Catherine L. Smith
Social Implications of Medical Issues: SOC 313
AIDS RESEARCH PAPER
Instructor: Deborah Tremblay
January 24, 2011
Acquired Immune Deficiency Syndrome, better known as AIDS, is the final stage of the Human Immunodeficiency Virus. Scientists believe that HIV came from a particular type of chimpanzee in Western Africa. It is also thought that humans came in contract with the disease when hunting and eating the infected animal. (www.aids.gov, January 2011). The first case of AIDS in the United States occurred in the summer of 1981. Over the next several years there was a lot of research done on the cause of this disease and where it originated from. While when the disease first surfaced there were several people living with the disease that did not know they had it. Now today over 33 million people suffer from the disease. Although AIDS is a disease with no cure and will result in death there are several medications that have been developed over the past twenty plus years that provide those infected with a way to live a normally.
The first outbreak of AIDS in the U.S. was reported in several gay, therefore causing the assumption that the disease was a gay disease. At the time it was called “GIRD”, (gay-related immune deficiency.) (www.about.com, January 2011) due to all of the first outbreaks being found in gay males. By 1983 the disease is renamed by scientist as the HIV. Later on the disease would be found in heterosexuals, drug addicts, and people who received blood transfusions proving that the disease is not just a disease that can be contracted by those participating in homosexual activities.
By the mid eighties the disease is seen more in the public eye as it begins to affect more and more people. Around this time if becomes more familiar to the world when the famous actor Rock Hudson dies from the disease. Also around the same time a young boy infected with the disease is banned from his school. In this early time when the disease is first discovered and is killing many people and very rapidly there are a lot of misconceptions of the disease and how it is spread and who can actually get it.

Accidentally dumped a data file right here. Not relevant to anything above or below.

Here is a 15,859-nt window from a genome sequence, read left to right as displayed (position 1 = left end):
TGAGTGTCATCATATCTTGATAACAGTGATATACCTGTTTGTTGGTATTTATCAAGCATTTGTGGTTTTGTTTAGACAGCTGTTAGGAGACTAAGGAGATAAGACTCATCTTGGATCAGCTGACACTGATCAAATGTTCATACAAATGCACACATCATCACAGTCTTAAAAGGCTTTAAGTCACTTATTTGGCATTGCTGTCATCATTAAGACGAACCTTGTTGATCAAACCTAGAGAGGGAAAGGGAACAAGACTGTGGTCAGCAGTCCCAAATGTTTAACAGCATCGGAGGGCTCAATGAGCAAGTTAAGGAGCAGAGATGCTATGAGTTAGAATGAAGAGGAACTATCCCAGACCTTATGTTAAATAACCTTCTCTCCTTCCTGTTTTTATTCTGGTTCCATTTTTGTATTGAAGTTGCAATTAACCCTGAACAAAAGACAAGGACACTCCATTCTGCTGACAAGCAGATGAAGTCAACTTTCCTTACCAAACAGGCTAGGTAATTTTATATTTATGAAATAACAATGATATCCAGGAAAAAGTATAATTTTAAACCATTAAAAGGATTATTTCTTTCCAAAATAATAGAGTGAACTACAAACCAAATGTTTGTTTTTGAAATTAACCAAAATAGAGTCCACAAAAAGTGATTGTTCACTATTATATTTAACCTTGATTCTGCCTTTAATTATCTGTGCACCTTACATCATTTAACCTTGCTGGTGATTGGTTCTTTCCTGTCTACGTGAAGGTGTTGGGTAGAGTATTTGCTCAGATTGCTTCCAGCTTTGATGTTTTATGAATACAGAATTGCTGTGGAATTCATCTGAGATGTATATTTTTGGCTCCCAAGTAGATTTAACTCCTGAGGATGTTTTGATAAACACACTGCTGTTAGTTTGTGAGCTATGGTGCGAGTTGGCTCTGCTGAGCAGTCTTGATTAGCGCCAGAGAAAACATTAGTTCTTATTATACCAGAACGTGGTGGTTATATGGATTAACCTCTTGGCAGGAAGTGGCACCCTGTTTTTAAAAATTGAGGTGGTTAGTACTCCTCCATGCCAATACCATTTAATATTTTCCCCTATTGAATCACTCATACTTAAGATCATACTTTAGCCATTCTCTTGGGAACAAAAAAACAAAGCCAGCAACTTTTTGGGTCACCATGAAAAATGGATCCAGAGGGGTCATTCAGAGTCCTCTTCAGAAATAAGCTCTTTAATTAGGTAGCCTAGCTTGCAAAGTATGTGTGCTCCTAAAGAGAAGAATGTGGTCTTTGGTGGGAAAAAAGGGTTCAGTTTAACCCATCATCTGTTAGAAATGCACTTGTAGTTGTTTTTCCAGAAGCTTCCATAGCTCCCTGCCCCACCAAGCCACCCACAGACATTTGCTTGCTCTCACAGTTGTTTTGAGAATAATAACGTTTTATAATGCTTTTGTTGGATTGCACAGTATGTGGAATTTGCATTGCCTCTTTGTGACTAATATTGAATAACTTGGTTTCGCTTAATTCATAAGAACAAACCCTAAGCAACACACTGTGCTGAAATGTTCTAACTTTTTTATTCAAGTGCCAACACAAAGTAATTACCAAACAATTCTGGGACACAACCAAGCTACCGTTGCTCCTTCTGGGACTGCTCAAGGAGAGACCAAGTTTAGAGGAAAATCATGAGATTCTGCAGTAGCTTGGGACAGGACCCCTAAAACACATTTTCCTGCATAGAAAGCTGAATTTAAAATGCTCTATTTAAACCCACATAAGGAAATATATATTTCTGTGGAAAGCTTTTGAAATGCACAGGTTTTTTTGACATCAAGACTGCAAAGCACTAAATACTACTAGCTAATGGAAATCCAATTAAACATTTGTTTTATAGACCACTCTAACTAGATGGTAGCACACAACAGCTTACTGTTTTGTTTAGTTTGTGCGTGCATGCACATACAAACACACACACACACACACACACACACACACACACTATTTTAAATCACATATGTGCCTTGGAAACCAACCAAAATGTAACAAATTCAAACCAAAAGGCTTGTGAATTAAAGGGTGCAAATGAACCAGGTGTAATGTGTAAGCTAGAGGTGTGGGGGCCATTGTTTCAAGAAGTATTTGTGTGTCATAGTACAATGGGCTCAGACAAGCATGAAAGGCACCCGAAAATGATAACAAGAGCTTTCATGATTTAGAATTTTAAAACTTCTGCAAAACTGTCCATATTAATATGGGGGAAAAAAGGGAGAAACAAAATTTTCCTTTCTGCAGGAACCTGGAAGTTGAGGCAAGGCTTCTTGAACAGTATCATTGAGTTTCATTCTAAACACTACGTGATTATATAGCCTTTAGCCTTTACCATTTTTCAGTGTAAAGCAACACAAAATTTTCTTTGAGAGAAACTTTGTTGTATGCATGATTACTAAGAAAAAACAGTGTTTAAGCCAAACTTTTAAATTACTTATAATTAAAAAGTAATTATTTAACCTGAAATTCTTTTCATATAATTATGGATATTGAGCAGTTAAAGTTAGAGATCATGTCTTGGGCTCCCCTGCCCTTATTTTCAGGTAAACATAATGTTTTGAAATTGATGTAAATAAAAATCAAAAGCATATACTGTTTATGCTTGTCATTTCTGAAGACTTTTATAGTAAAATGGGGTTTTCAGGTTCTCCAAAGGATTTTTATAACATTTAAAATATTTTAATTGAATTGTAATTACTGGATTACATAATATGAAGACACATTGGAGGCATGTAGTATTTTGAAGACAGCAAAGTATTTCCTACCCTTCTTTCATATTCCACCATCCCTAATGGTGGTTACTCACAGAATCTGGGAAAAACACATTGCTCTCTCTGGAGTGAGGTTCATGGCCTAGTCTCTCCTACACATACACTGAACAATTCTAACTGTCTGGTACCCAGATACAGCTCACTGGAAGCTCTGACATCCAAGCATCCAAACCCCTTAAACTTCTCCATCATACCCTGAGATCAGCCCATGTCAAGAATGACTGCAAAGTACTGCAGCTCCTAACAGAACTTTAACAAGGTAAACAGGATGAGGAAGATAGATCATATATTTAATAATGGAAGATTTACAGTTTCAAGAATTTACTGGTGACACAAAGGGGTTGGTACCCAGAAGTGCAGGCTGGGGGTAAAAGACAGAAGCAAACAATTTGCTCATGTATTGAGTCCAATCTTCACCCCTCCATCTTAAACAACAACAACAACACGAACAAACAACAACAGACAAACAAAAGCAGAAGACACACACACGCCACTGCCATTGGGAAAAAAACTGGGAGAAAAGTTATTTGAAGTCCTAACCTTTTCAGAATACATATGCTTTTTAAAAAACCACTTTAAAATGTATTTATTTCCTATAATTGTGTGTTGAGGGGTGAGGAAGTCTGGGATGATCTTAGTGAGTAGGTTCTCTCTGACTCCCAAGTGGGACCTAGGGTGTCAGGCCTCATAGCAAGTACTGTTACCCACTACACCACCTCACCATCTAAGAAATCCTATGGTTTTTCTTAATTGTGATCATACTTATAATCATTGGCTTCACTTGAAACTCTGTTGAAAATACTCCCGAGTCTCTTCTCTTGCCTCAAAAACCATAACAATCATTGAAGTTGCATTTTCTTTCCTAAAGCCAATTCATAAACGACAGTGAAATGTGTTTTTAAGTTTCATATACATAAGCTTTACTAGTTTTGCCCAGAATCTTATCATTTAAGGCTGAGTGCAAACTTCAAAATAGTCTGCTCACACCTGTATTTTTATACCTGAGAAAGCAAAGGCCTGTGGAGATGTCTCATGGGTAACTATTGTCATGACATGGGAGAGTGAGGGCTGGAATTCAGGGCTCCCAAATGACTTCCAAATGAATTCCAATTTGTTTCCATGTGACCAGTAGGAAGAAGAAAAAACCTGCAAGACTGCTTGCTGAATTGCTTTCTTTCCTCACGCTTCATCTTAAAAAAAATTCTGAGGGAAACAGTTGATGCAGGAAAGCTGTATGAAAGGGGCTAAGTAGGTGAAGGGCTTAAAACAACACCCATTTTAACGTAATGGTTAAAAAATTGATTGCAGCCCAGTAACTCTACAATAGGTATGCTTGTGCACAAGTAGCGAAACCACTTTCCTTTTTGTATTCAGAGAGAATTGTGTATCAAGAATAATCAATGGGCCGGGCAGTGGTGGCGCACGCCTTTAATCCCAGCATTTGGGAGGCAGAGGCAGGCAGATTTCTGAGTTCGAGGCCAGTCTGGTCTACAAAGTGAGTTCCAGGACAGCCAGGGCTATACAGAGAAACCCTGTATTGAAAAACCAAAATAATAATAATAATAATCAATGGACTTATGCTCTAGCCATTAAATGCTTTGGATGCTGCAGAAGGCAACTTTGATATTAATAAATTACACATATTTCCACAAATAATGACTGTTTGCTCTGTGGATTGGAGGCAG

As more research is conducted all of the different ways the disease can be contracted are learned. The disease is now known to be contracted from sexual contact (either heterosexually or homosexually) through the use of dirty needles by drug addicts and through blood transfusions that use blood that has been infected by the virus. The virus is carried through bodily fluids such as, blood, semen, vaginal fluids, and rectal mucous and even breast milk. Although the disease may be transmitted through many bodily fluids it can not be transmitted through all bodily fluids such as tears or urine.
One must first have the Human Immunodeficiency Virus (HIV) before the acquire AIDS. HIV weakens the immune system by destroying important cells that fight disease and infection. (www.aids.gov, January 2011) Although HIV can be described to other viruses such as the flu, the difference is that HIV can not be fought by the human deficiency system therefore once it is contacted there is no way to get rid of the virus. HIV can hide in your system for a very long time but it attacks your bodies T-cells which are needed to fight off infections and diseases. When HIV has attacked so many of your T-cells then it highly likely that next it will turn into AIDS.
Your body contracts AIDS because your immune system is deficient, which it becomes over time once you have contacted HIV. AIDS is the last stage in HIV and is brought on by a very badly damaged immune system. Once your body contracts AIDS you will need several medications and a lot of medical attention to prevent death or at least to slow down the process. With all the research that has been conducted over the last twenty plus years, it is more likely for people to live with HIV for a longer period...
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